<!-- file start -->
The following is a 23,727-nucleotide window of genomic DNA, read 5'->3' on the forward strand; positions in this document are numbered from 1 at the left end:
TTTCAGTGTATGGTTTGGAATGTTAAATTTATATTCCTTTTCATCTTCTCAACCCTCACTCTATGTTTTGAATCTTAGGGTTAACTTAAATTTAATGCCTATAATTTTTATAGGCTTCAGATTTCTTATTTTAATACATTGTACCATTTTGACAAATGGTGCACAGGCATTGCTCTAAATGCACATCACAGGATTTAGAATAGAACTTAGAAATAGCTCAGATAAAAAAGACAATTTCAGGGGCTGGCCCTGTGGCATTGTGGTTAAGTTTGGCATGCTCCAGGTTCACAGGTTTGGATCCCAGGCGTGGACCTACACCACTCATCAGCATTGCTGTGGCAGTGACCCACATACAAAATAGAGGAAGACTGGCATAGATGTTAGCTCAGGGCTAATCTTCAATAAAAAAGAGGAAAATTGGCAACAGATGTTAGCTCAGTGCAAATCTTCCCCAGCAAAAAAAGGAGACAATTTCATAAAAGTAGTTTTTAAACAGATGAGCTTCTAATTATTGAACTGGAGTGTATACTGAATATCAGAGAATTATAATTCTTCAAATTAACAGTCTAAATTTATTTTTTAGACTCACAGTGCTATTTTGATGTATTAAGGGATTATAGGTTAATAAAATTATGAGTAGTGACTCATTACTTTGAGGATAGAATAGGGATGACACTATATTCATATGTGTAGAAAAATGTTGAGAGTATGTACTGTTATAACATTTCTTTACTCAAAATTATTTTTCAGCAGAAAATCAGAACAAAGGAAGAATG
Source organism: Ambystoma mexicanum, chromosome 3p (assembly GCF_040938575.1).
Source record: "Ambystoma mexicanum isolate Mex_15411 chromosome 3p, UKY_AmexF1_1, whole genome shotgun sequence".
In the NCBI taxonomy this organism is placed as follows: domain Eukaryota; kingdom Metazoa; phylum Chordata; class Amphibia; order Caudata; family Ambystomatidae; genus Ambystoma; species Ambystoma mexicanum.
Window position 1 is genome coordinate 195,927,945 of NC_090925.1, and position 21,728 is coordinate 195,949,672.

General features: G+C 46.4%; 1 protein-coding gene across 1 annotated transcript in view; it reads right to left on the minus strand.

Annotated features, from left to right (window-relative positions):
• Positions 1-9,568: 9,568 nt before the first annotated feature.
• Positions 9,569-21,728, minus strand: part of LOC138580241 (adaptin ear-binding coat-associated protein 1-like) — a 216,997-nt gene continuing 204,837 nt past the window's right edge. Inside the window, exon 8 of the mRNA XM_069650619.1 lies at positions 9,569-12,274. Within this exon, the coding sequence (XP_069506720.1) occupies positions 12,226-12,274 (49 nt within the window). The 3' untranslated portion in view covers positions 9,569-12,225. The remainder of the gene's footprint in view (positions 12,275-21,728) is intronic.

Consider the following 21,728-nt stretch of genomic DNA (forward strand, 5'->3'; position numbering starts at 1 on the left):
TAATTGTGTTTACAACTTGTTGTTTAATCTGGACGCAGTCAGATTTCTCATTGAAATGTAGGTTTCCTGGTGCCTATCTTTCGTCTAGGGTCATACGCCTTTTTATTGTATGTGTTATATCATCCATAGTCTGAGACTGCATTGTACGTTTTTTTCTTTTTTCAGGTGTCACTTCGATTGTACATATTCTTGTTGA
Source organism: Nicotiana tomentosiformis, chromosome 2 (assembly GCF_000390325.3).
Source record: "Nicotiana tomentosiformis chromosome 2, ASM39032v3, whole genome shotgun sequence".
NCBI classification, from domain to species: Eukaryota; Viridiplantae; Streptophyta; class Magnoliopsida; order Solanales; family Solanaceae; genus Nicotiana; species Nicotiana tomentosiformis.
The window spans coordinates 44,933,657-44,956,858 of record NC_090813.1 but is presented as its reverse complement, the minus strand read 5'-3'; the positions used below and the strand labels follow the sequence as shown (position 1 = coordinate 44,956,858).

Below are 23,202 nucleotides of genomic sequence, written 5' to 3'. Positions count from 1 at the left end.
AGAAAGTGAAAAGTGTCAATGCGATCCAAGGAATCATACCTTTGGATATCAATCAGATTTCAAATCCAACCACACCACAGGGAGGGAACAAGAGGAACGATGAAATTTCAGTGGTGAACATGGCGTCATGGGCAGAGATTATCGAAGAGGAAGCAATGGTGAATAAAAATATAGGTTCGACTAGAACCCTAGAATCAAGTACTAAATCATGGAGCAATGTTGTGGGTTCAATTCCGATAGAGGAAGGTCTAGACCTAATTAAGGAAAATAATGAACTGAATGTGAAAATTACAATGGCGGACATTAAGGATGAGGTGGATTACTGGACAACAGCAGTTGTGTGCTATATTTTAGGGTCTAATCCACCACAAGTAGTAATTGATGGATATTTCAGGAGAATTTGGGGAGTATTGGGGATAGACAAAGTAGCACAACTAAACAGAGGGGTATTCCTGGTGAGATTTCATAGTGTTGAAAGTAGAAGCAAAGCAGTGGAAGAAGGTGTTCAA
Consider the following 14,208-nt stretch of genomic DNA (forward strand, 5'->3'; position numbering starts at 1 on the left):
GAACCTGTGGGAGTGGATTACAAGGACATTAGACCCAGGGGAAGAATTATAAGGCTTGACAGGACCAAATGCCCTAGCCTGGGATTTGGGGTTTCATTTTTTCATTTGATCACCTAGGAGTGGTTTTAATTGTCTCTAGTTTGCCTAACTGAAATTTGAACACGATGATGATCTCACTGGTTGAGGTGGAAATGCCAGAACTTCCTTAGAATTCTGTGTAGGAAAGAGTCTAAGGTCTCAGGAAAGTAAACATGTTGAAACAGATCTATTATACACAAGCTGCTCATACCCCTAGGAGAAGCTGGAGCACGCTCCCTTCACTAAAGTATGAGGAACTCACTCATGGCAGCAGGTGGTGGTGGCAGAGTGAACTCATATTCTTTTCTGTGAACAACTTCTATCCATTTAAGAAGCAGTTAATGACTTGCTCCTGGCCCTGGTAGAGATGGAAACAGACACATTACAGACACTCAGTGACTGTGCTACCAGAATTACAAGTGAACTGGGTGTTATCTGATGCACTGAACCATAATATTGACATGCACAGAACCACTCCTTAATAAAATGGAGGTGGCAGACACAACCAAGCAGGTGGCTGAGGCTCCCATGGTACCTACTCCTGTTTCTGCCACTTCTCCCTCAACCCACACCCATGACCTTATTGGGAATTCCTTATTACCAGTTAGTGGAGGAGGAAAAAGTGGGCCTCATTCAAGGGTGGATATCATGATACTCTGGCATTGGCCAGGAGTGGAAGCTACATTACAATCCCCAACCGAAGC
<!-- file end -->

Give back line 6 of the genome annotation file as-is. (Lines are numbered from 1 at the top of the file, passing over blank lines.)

Window position 1 is genome coordinate 195,927,945 of NC_090925.1, and position 21,728 is coordinate 195,949,672.